An engineer with a degree in Physics from Regent Street Polytechnic, Stevens had first worked as a lighting technician with Siemens (1942-53). His first job with "designer" in its title was with Metropolitan Vickers (1953-54). From then on he believed in an essential intuitive input into a design solution. He looked for a marriage of logic, aesthetics and care for detail: the goal was "quality".

At home, he was an excellent photographer and made superb pieces of cabinet- work. One of his proudest possessions was a huge cross-cut saw inherited from his father, a railway worker; this was put to good use when he retired to the smart little "cabin" he had made for himself and his French wife, Anne, in woods near Reigate.

Dick and Anne Stevens were fit and prodigious walkers and were eager for a fruitful and happy retirement. No sooner had they all the pieces in place when she was struck with an appalling stroke. He was a constant and attentive nurse until she died in 1994.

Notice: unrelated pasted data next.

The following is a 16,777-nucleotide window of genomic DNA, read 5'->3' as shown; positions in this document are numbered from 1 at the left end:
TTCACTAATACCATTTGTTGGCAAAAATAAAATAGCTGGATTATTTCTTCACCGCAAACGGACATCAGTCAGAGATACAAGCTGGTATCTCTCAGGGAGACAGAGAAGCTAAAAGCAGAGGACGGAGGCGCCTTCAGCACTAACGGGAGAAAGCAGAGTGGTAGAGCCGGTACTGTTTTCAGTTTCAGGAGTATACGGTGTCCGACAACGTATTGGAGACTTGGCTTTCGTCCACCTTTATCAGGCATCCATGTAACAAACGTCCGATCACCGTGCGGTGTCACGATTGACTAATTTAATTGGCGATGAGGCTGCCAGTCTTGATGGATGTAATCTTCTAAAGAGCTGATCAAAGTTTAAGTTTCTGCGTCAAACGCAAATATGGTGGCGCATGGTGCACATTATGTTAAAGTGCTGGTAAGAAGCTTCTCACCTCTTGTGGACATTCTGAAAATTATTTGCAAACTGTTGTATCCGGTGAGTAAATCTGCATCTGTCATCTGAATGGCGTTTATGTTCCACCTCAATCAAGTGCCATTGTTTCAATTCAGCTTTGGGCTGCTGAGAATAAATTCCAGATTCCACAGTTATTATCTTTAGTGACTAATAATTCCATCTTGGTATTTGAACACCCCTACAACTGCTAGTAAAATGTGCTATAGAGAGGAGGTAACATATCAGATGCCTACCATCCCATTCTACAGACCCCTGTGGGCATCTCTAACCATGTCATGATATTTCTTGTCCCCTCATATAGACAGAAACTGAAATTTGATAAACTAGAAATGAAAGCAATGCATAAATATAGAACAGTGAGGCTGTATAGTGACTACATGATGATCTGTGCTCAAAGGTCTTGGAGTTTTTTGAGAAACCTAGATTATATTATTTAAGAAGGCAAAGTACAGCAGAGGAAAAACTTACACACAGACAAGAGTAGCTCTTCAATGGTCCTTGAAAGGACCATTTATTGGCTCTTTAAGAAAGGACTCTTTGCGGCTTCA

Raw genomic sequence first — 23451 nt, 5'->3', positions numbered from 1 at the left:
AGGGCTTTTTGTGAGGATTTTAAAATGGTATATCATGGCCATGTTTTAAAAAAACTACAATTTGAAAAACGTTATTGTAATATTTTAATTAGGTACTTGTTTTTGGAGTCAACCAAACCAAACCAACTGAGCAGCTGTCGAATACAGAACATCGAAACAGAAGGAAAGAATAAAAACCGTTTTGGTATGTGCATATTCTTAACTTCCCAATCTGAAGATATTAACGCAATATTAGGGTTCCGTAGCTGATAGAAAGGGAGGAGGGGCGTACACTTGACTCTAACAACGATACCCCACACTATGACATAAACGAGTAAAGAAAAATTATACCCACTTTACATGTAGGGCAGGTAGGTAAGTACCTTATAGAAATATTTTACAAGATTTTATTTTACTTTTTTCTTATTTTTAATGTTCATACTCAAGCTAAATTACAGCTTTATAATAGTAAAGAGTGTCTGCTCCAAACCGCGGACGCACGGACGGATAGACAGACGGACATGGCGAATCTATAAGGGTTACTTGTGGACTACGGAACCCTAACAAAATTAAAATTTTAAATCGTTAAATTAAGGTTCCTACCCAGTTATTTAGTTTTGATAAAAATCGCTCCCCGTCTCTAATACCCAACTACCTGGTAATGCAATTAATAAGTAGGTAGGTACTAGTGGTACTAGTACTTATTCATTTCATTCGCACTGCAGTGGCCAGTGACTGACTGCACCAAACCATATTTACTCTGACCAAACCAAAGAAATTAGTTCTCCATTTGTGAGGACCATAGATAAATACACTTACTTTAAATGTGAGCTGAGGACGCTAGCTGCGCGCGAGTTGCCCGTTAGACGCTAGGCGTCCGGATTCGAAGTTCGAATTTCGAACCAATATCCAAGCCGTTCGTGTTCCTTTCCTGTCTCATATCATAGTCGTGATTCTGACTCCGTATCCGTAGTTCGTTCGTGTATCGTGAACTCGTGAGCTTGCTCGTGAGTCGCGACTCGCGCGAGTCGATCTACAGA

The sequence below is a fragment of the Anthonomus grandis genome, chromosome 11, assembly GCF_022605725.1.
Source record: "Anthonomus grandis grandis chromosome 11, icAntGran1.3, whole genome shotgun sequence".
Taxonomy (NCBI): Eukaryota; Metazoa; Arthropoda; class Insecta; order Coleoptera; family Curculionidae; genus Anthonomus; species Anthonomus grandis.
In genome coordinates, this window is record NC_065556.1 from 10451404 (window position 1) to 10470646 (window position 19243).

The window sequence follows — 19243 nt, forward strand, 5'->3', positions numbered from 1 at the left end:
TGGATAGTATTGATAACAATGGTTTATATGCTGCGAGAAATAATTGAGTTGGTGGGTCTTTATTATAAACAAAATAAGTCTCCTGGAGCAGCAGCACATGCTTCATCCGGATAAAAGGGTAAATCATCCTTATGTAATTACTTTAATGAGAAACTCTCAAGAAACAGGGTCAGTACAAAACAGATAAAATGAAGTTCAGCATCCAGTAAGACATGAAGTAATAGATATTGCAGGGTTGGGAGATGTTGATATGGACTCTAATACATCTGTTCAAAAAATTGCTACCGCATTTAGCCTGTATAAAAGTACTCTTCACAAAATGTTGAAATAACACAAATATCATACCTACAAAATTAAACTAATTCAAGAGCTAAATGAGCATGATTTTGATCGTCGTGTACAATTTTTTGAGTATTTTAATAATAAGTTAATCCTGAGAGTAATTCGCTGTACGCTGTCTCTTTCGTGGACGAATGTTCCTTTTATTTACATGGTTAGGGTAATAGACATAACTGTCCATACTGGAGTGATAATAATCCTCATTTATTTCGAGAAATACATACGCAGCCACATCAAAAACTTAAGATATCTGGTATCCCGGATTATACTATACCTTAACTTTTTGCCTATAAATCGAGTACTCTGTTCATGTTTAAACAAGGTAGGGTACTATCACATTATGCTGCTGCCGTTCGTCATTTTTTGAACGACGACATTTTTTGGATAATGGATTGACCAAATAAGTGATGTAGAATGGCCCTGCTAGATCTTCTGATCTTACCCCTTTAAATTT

Colin Banks

Richard Stevens, industrial designer: born Dorking, Surrey 1 October 1924; chief designer, Atlas Lighting Ltd 1954-63; industrial design manager, Standard Telephones and Cables Ltd 1963-69; design manager, Post Office Telecommunications (British Telecom from 1980) 1969-83; President, Society of Industrial Artists and Designers 1972-73; RDI 1973; married 1947 Anne Hammond (died 1994; one son, one daughter); died Reigate, Surrey 21 March 1997.